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Rodriguez-Velasco, Jesus D., Order and Chivalry: Knighthood and Citizenship in Late Medieval Castile.

Rodriguez-Velasco, Jesus D., Order and Chivalry: Knighthood and Citizenship in Late Medieval Castile (Middle Ages), Philadelphia, University of Pennsylvania Press, 2010; cloth; pp. 304; R.R.P. US$65.00, 42.50 [pounds sterling]; ISBN 9780812242126.

The considerable question of how a social class is created is comprehensively addressed in Jesus Rodriguez-Velasco's latest publication on chivalry and society in medieval Castile and Leon. His background as a scholar of Alfonso X's transformation of Hispanic law and legal discourse enables him to examine another facet of chivalry's implications for the developing European urban class.

He uses the framework of the 'poetics of ordo', the estado social model and its dialogue, for this study of the transformation of a Castilian social class and the justification of legal and monarchical sovereignty. He puts forward convincing models of how the Castilian bourgeois reinvented discourse on chivalry, affecting economics, political theology, morality, and vocabulary. The broader implications of this investigation are discussed, including how the themes of chivalry were articulated in literature, the socio-political benefits of chivalry, the dialogue on chivalry between monarch and nobility, and how Castilian and European society and culture developed with these foundations.

In his Introduction, Rodriguez-Velasco defines knighthood and chivalry more articulately than many earlier works on chivalry, touching on the political strategy and creation of knighthood that 'sets a structure that buttresses the civic values of a peaceful society' (p. 2). Throughout he demonstrates his sound background knowledge of historical documents and chronicles, and draws on a detailed understanding of how the Castilian monarchy, especially Alfonso XI, incorporated chivalry into political and juridical discourse and configured it as a means to translate theological hierarchy into law.

Rodriguez-Velasco frames his investigation with those visible topoi of chivalry: rituals; the fraternity, or Hermandad, constituting chivalric orders instituted by the urban bourgeois; confraternity and regulation; the creation of the Order of the Sash, the Orden de la Banda, by Alfonso XI; and the discourse on royal power and sovereignty. The implications connecting this poetics of chivalric order is related to the construction of modern political and urban social structure in such a way that an arc from medieval to modern can be clearly understood.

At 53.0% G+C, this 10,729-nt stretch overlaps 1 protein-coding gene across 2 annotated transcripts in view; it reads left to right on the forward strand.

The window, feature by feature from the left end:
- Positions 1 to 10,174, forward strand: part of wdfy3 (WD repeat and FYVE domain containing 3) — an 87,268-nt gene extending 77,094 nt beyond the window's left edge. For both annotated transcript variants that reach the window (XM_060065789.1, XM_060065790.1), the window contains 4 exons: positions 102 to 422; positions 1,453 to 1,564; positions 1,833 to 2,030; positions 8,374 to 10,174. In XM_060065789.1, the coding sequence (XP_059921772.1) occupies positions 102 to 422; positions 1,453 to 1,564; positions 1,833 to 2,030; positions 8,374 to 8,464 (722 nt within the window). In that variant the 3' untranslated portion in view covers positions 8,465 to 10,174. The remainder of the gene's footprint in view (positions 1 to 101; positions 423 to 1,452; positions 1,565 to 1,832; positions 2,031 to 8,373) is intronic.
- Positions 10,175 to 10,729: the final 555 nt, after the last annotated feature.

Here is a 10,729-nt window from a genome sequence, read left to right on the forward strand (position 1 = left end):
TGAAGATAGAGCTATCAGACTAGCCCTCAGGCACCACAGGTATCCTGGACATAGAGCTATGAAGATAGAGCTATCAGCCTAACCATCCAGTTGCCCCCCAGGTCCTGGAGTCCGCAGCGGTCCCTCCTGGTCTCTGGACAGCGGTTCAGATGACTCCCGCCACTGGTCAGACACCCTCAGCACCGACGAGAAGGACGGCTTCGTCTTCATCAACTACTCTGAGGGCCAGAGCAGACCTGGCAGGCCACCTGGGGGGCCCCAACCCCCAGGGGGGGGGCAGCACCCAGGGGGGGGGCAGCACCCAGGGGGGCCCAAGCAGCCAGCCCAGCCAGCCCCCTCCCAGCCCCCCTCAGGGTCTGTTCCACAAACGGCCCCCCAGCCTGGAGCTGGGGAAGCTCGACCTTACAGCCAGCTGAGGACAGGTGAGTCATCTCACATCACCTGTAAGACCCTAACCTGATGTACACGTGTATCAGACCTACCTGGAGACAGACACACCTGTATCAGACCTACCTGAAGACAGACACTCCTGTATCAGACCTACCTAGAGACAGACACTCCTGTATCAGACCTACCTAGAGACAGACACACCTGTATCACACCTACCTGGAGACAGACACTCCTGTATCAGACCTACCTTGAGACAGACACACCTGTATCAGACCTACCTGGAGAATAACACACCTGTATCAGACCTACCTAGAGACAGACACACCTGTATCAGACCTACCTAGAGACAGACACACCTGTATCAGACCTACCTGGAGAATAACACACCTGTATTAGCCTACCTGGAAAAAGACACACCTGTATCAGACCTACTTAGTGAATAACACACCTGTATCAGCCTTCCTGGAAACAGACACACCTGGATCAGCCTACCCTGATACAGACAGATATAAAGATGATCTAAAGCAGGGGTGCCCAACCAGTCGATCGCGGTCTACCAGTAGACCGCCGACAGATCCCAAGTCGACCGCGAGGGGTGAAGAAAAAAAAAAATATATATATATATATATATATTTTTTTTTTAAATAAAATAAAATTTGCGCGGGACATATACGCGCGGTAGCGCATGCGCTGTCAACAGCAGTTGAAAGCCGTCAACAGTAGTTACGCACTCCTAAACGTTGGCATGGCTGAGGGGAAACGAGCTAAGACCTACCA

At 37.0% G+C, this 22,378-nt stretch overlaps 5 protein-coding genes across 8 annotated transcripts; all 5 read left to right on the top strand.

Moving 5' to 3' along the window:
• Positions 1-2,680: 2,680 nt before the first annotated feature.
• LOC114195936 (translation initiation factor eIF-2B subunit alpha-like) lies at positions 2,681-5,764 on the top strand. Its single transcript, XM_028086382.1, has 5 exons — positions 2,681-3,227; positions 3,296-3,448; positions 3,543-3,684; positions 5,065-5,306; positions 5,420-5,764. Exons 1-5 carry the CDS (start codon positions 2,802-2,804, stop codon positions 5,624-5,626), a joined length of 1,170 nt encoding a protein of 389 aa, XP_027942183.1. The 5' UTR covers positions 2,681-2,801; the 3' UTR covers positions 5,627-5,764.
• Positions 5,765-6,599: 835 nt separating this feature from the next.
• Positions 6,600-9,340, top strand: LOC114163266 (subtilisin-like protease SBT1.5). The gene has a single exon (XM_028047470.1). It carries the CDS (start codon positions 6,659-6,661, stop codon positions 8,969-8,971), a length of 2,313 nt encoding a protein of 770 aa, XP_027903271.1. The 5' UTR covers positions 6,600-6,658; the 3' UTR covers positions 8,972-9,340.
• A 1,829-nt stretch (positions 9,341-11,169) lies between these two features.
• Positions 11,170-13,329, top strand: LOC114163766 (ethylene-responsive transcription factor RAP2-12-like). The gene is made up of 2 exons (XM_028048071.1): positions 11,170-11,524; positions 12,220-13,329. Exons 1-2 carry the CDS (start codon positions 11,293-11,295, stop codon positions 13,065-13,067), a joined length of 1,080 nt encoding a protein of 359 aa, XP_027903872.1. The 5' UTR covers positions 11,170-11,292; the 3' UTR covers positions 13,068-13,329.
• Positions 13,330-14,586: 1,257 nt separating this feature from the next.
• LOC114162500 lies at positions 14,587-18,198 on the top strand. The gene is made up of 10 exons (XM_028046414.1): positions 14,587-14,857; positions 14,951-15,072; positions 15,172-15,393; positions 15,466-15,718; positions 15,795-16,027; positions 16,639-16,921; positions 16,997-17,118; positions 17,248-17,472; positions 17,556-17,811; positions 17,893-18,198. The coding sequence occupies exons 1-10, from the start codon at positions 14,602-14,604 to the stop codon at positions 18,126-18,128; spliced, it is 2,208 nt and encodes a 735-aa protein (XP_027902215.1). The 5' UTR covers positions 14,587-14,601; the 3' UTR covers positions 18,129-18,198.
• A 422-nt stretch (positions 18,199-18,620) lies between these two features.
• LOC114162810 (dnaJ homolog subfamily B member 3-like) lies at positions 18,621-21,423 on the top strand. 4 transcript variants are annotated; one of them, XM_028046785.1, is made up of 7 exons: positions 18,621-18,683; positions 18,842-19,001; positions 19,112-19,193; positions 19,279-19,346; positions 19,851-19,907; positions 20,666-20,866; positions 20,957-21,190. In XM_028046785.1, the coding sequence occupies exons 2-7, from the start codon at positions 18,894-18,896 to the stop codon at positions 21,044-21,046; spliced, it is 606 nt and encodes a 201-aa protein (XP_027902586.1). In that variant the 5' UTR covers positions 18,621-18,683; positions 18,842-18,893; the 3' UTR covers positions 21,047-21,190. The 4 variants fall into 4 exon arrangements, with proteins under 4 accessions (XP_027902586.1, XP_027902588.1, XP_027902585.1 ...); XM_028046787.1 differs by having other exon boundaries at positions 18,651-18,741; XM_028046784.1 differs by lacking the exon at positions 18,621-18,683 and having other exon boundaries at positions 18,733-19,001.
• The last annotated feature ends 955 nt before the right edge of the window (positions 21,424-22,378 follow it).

The most inspiring part of this book is its central chapter, Chapter 5: 'Rewriting the Order'. This is where Rodriguez-Velasco's research on Castilian regal power and its discourse is really exploited. With textual examples and the compilation of a table, Rodriguez-Velasco outlines the differences in the versions of the Book of the Sash, which was rewritten over several centuries. Poems and legal texts that refer to this document are discussed, and historical nuances of the Castilian court are illuminated to demonstrate the commerce and unity of the urban knightly class, and their desire for independence from the monarch. The complex relations of power are outlined to support Rodriguez-Velasco's assertion that the Book of the Sash was an instrument comprising regulations in retrospect of the time it was written, as a power-tool for the monarch in an attempt to retain his sovereignty.

As the particulars of the Order of the Sash are investigated, Rodriguez-Velasco points out the practical effects of the developing society on the Book, and vice-versa. Alfonso XI's attempts to hold on to the power of the monarch over knightly society are explained, and illustrated by the examples of Don Juan Manuel's Libro del cavallero et del escudero, by the transformation of the details of investiture, and the relationship of the king to the order. The author illustrates the process by which the order was rewritten, and how it must then be understood as a process by which the ennobling of a knight was established, and thus political and royal communication of power laid down as law.

Stylistic variations in the different versions of the Book's texts are explained and supported by historical events and literature. Within this comparative framework, Rodriguez-Velasco convincingly challenges the view held by historians such as Maurice Keen, on the military and political function of the tournament, the rules of which are outlined in the Book, and posits that it was mainly a cultural device to demonstrate the relationship of groups or individuals with power. Similarly, Rodriguez-Velasco refers to passages in the Gran Cronica de Alfonso XI and in the Cantar de mio Cid that demonstrate the function of knights' accoutrements as symbols of vassalage and royal power seen at a tournament, or at court when contrasted to their appearance in a more practical military use.

Besides presenting a valuable study of the formation and identity of Castilian society, Rodriguez-Velasco's book expands the study of chivalry into the areas of social historiography, law, and cultural identity. Though its focus is the monarchy of Castile and Leon, this volume will benefit scholars of medieval literature, chivalry, and history in a broader European context as well as those whose focus includes the development of modern society in Spain and its colonial regions.

Stephanie L. Hathaway

Sub-faculty of Medieval and Modern Languages

University of Oxford
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Author:Hathaway, Stephanie L.
Article Type:Book review
Date:Jul 1, 2011
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